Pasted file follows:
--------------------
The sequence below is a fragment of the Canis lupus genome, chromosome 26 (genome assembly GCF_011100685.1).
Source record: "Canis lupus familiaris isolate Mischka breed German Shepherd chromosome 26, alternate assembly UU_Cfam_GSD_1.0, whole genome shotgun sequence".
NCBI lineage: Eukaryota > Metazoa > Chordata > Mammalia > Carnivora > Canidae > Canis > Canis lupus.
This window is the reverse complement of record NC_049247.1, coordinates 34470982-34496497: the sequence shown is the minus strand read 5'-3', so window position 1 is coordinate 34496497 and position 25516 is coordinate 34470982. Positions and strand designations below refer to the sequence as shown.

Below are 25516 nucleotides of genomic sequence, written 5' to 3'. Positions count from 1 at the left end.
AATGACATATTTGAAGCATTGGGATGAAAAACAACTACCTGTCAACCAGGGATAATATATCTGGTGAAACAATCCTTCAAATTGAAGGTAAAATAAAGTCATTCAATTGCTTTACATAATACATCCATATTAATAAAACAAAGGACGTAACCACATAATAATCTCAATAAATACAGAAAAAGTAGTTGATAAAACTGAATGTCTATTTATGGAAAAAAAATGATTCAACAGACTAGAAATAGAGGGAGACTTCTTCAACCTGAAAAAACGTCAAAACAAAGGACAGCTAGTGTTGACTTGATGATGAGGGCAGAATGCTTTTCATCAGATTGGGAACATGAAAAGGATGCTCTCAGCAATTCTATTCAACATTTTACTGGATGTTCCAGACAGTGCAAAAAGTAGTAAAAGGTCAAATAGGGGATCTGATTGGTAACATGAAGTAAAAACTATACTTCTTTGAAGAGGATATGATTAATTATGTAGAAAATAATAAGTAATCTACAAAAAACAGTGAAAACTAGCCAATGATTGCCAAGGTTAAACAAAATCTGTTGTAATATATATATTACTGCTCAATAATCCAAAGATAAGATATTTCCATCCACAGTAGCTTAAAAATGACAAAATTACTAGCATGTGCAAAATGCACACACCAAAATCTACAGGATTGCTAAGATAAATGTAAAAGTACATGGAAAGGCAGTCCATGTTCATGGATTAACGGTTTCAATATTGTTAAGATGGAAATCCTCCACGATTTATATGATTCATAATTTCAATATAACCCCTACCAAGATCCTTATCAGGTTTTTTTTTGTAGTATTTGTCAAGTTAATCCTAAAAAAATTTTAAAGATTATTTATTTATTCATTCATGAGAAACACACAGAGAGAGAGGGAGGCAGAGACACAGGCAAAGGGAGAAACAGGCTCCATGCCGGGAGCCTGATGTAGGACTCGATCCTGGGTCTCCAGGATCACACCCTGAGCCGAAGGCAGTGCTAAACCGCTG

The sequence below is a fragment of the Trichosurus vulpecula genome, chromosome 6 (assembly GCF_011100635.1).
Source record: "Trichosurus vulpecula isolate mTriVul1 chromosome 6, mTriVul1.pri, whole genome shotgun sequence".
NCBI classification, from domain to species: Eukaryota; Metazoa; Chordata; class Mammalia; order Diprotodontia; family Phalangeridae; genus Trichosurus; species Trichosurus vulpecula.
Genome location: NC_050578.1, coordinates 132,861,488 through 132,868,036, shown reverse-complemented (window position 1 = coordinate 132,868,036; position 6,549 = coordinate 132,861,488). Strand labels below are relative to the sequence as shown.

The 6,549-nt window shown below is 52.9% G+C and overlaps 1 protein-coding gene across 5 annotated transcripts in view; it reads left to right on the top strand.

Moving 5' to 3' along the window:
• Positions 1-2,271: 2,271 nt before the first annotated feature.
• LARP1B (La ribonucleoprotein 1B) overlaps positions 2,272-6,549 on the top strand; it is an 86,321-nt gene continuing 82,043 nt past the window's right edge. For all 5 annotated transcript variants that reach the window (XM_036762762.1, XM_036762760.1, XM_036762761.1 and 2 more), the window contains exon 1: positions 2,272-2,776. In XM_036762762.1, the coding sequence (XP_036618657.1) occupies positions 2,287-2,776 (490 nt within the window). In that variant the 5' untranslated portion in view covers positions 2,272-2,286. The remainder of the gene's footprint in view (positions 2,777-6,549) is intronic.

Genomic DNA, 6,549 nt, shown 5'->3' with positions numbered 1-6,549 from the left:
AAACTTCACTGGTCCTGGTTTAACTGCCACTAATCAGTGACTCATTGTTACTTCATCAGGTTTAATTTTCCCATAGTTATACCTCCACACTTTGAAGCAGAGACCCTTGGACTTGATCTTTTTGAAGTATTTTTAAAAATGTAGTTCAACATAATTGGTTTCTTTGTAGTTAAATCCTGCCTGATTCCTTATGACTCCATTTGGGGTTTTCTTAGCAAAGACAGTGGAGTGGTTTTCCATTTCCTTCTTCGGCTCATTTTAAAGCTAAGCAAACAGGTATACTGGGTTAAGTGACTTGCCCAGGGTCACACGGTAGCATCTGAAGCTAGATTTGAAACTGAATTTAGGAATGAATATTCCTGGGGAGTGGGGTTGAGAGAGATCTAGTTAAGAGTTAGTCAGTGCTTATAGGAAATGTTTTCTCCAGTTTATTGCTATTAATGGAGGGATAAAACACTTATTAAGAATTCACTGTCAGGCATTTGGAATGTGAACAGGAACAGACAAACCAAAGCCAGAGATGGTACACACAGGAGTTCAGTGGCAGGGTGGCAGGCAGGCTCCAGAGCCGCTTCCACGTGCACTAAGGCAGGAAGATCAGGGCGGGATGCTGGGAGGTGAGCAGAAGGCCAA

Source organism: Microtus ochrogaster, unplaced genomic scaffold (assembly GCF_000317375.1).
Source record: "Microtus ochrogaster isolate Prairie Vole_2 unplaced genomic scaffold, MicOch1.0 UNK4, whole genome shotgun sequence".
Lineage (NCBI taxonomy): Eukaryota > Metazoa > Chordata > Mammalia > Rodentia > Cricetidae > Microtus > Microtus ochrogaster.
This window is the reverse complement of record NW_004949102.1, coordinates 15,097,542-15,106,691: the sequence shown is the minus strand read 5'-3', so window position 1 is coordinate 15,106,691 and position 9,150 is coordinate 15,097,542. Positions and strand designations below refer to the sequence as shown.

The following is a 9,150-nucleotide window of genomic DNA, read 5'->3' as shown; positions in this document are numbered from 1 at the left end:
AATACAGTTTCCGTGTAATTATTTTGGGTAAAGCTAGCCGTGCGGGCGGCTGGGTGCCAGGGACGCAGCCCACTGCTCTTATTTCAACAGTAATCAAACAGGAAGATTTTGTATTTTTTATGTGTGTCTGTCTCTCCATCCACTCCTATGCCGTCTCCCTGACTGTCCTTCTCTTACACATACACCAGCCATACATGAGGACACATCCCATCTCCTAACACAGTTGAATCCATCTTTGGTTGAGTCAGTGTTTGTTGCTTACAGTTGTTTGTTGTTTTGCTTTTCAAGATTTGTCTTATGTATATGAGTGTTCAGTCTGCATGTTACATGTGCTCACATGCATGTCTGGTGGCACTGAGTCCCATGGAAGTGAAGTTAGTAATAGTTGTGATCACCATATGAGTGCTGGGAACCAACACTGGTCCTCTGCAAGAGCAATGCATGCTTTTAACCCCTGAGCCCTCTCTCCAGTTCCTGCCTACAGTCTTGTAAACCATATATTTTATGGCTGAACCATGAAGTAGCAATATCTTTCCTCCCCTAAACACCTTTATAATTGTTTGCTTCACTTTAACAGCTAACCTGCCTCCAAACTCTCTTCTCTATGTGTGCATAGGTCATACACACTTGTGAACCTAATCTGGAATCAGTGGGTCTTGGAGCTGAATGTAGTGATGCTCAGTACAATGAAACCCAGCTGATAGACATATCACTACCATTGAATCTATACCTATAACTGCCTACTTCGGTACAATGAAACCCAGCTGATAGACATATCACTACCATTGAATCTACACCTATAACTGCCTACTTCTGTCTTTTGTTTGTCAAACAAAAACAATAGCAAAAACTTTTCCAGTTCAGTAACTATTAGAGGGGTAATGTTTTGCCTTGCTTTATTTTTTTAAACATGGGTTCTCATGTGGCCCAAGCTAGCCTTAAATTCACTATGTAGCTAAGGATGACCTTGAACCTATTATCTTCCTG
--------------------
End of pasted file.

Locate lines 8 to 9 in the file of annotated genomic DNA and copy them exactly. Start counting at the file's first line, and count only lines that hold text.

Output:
Source record: "Trichosurus vulpecula isolate mTriVul1 chromosome 6, mTriVul1.pri, whole genome shotgun sequence".
NCBI classification, from domain to species: Eukaryota; Metazoa; Chordata; class Mammalia; order Diprotodontia; family Phalangeridae; genus Trichosurus; species Trichosurus vulpecula.